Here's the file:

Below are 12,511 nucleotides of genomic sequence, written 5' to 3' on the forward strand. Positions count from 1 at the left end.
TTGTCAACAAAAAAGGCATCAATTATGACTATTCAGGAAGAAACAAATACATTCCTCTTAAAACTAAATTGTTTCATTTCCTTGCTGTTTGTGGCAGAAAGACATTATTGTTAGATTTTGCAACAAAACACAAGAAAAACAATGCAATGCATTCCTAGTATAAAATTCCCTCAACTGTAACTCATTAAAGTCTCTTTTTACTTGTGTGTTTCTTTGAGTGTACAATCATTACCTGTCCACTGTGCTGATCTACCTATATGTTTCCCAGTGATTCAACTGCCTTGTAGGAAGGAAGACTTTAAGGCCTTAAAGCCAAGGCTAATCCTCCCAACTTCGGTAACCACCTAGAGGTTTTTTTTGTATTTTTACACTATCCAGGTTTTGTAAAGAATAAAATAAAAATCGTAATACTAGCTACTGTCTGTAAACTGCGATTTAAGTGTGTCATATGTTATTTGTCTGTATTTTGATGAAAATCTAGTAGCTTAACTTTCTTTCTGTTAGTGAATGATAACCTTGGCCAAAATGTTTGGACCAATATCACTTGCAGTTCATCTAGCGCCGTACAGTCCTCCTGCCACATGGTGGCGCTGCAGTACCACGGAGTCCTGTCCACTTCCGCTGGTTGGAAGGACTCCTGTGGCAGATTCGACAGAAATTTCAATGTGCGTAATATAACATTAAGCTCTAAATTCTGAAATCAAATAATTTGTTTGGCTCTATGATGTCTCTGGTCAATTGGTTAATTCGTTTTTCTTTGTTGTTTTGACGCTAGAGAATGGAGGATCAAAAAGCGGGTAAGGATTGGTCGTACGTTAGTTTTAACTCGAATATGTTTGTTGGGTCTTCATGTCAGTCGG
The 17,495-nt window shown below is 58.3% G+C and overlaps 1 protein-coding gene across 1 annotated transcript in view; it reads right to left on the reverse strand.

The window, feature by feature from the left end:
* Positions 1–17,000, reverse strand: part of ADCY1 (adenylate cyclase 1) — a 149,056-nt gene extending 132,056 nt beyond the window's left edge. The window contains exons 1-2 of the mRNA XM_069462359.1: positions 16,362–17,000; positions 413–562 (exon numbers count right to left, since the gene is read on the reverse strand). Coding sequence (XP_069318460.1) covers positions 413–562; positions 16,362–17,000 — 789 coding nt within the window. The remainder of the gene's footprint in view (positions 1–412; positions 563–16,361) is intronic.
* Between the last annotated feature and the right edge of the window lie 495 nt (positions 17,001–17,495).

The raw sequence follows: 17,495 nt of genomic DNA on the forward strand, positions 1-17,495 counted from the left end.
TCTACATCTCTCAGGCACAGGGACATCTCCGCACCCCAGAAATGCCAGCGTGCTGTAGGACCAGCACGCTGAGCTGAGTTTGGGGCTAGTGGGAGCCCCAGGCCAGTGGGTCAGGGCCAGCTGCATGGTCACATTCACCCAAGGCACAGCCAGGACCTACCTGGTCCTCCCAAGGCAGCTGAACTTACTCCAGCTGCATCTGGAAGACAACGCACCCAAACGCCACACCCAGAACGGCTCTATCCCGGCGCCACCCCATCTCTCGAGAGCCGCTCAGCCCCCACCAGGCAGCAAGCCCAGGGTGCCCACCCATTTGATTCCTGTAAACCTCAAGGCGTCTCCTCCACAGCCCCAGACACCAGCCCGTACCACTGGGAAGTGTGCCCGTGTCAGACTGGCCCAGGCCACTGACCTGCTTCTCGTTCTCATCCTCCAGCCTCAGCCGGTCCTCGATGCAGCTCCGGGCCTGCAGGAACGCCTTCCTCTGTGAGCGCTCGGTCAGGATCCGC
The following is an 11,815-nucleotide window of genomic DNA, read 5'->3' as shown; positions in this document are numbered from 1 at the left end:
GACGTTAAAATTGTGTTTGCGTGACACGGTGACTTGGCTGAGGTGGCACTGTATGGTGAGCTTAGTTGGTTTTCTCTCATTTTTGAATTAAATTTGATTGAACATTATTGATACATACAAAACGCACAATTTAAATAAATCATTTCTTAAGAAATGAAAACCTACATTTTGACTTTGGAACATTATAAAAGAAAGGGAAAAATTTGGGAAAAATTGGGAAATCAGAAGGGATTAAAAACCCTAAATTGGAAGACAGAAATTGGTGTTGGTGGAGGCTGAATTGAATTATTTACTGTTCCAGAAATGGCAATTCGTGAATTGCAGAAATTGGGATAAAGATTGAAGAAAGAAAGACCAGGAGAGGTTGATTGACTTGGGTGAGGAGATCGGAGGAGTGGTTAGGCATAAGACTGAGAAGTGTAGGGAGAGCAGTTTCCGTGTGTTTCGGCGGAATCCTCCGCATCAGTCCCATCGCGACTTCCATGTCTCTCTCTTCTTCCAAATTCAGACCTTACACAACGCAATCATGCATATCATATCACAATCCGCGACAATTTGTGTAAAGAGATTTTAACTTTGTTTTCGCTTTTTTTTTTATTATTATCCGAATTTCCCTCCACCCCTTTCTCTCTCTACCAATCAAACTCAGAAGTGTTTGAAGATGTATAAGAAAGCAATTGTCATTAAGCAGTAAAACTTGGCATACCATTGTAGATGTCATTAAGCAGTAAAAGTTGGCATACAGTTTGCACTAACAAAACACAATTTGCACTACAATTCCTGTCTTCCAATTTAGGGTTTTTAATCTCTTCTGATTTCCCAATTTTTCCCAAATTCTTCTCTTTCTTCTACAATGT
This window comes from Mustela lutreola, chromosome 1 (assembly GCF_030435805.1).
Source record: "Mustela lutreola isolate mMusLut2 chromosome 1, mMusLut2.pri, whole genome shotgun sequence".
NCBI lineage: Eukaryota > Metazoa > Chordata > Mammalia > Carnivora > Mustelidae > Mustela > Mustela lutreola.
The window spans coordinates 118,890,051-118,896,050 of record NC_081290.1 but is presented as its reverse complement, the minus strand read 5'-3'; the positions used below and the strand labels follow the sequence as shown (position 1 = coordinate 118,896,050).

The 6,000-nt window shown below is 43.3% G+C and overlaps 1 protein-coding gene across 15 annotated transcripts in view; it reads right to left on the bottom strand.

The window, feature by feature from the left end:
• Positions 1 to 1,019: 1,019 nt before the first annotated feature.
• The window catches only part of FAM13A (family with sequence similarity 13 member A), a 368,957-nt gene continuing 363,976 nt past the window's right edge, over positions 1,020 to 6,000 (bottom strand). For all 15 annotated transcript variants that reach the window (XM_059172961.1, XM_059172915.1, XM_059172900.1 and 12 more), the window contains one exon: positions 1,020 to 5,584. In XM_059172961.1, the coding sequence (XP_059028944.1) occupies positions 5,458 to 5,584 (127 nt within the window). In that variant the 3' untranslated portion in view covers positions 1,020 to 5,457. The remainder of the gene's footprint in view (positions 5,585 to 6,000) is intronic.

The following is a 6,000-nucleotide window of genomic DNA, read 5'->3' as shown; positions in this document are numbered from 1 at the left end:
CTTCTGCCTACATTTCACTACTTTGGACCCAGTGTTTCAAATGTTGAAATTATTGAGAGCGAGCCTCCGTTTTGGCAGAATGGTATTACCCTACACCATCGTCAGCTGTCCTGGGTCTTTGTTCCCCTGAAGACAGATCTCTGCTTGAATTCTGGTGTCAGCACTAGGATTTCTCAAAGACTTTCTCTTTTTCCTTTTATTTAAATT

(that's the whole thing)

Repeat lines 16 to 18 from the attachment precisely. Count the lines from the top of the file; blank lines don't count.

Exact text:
The window, feature by feature from the left end:
• Positions 1 to 1,019: 1,019 nt before the first annotated feature.
• The window catches only part of FAM13A (family with sequence similarity 13 member A), a 368,957-nt gene continuing 363,976 nt past the window's right edge, over positions 1,020 to 6,000 (bottom strand). For all 15 annotated transcript variants that reach the window (XM_059172961.1, XM_059172915.1, XM_059172900.1 and 12 more), the window contains one exon: positions 1,020 to 5,584. In XM_059172961.1, the coding sequence (XP_059028944.1) occupies positions 5,458 to 5,584 (127 nt within the window). In that variant the 3' untranslated portion in view covers positions 1,020 to 5,457. The remainder of the gene's footprint in view (positions 5,585 to 6,000) is intronic.